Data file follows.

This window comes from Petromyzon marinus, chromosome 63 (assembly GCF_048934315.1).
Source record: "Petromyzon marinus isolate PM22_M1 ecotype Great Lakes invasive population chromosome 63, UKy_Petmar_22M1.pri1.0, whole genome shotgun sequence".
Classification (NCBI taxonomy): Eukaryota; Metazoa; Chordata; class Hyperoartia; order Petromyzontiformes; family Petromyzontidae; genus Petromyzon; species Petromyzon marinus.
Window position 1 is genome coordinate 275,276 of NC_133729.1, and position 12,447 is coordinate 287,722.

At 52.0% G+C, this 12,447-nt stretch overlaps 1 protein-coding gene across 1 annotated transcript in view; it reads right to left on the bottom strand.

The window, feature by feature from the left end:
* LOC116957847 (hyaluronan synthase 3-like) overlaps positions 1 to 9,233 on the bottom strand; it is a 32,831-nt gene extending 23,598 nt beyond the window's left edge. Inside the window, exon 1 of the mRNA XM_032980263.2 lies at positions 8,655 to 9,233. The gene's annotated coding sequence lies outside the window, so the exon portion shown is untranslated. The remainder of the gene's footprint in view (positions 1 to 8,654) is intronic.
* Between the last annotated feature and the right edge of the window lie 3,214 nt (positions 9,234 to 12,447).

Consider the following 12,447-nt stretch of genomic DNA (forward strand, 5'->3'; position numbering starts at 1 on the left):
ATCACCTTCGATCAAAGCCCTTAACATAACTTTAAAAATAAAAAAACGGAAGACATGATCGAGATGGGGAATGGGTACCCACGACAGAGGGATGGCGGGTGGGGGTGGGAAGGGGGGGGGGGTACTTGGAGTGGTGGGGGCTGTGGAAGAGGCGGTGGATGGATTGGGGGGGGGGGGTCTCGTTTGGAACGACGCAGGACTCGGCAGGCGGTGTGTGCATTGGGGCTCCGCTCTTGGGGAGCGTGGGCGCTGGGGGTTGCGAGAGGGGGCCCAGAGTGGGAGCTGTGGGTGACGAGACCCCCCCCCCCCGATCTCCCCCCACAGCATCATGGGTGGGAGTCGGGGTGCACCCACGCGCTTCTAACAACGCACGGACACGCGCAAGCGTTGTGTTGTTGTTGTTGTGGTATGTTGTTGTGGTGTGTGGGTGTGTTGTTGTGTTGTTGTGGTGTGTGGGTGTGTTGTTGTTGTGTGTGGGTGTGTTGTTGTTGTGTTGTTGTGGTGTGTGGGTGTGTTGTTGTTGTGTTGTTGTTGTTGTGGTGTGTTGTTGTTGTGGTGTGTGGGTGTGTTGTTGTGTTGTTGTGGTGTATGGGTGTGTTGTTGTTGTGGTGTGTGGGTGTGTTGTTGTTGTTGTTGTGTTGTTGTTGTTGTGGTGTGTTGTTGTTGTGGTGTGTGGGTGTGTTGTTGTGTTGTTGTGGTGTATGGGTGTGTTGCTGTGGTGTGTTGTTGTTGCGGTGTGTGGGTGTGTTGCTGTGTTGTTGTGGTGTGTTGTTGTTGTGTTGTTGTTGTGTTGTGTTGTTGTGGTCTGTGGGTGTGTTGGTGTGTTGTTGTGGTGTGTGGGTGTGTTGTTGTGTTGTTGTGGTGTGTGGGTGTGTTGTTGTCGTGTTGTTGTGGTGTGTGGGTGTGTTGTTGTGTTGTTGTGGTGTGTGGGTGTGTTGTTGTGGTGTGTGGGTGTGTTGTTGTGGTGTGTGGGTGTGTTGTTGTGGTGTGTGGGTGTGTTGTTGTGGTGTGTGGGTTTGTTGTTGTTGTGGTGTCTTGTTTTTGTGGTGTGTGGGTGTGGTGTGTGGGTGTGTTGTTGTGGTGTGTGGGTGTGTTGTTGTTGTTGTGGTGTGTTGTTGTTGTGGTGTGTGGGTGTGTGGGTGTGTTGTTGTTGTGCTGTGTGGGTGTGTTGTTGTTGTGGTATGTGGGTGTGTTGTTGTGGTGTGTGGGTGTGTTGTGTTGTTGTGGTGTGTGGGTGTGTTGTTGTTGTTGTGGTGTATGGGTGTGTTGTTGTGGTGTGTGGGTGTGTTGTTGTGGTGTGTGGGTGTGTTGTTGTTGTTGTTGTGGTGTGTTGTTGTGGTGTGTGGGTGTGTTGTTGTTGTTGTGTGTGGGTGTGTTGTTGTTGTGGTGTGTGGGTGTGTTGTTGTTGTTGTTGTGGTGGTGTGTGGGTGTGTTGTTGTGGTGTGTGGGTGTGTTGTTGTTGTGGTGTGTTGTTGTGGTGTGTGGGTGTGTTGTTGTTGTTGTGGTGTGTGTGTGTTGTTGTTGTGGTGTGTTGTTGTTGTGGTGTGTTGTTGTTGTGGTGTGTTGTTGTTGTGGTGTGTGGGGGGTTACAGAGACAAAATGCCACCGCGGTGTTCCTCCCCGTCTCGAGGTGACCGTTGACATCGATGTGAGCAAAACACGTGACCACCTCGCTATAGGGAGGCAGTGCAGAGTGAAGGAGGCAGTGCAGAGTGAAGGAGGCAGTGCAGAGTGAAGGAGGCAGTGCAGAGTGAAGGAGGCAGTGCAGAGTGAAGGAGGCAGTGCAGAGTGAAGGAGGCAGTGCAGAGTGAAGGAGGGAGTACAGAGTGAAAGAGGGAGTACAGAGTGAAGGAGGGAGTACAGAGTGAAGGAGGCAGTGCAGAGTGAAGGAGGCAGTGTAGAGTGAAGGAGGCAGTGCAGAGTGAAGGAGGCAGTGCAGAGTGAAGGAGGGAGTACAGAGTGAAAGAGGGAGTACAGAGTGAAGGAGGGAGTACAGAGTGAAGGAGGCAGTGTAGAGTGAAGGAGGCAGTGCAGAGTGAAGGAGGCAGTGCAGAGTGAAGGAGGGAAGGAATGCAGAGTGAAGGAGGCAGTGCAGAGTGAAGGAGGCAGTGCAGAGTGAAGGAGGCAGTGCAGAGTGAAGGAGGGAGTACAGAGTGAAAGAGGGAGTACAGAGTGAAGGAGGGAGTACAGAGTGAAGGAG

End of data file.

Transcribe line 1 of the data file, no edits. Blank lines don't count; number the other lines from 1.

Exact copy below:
This window comes from Petromyzon marinus, chromosome 63 (assembly GCF_048934315.1).